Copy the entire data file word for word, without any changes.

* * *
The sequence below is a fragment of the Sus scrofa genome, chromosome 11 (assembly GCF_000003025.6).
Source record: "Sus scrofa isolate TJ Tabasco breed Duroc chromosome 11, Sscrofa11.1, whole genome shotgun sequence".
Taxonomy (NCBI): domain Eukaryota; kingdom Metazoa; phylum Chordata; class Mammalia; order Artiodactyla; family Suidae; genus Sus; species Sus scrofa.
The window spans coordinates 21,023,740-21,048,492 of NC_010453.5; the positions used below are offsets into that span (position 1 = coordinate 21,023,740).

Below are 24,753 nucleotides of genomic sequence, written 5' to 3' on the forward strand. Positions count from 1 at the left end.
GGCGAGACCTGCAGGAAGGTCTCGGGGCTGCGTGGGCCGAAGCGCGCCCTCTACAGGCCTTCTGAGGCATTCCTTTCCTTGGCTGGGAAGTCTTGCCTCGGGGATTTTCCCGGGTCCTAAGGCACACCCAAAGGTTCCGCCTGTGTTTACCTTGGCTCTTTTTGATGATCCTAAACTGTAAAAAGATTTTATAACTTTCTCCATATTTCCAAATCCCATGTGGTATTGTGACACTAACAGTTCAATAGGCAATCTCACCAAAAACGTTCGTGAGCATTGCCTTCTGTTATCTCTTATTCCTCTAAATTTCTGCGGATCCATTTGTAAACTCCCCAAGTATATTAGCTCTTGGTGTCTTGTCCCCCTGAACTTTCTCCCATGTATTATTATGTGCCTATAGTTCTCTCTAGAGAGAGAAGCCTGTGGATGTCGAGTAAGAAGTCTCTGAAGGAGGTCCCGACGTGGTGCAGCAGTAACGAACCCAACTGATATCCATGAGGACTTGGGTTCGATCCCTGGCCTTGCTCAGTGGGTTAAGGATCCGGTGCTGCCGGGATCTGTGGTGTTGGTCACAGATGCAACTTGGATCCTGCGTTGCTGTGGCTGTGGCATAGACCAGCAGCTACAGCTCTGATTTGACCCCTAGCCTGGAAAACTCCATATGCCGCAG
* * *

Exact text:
The sequence below is a fragment of the Sus scrofa genome, chromosome 11 (assembly GCF_000003025.6).
Source record: "Sus scrofa isolate TJ Tabasco breed Duroc chromosome 11, Sscrofa11.1, whole genome shotgun sequence".
Taxonomy (NCBI): domain Eukaryota; kingdom Metazoa; phylum Chordata; class Mammalia; order Artiodactyla; family Suidae; genus Sus; species Sus scrofa.
The window spans coordinates 21,023,740-21,048,492 of NC_010453.5; the positions used below are offsets into that span (position 1 = coordinate 21,023,740).

Below are 24,753 nucleotides of genomic sequence, written 5' to 3' on the forward strand. Positions count from 1 at the left end.
GGCGAGACCTGCAGGAAGGTCTCGGGGCTGCGTGGGCCGAAGCGCGCCCTCTACAGGCCTTCTGAGGCATTCCTTTCCTTGGCTGGGAAGTCTTGCCTCGGGGATTTTCCCGGGTCCTAAGGCACACCCAAAGGTTCCGCCTGTGTTTACCTTGGCTCTTTTTGATGATCCTAAACTGTAAAAAGATTTTATAACTTTCTCCATATTTCCAAATCCCATGTGGTATTGTGACACTAACAGTTCAATAGGCAATCTCACCAAAAACGTTCGTGAGCATTGCCTTCTGTTATCTCTTATTCCTCTAAATTTCTGCGGATCCATTTGTAAACTCCCCAAGTATATTAGCTCTTGGTGTCTTGTCCCCCTGAACTTTCTCCCATGTATTATTATGTGCCTATAGTTCTCTCTAGAGAGAGAAGCCTGTGGATGTCGAGTAAGAAGTCTCTGAAGGAGGTCCCGACGTGGTGCAGCAGTAACGAACCCAACTGATATCCATGAGGACTTGGGTTCGATCCCTGGCCTTGCTCAGTGGGTTAAGGATCCGGTGCTGCCGGGATCTGTGGTGTTGGTCACAGATGCAACTTGGATCCTGCGTTGCTGTGGCTGTGGCATAGACCAGCAGCTACAGCTCTGATTTGACCCCTAGCCTGGAAAACTCCATATGCCGCAG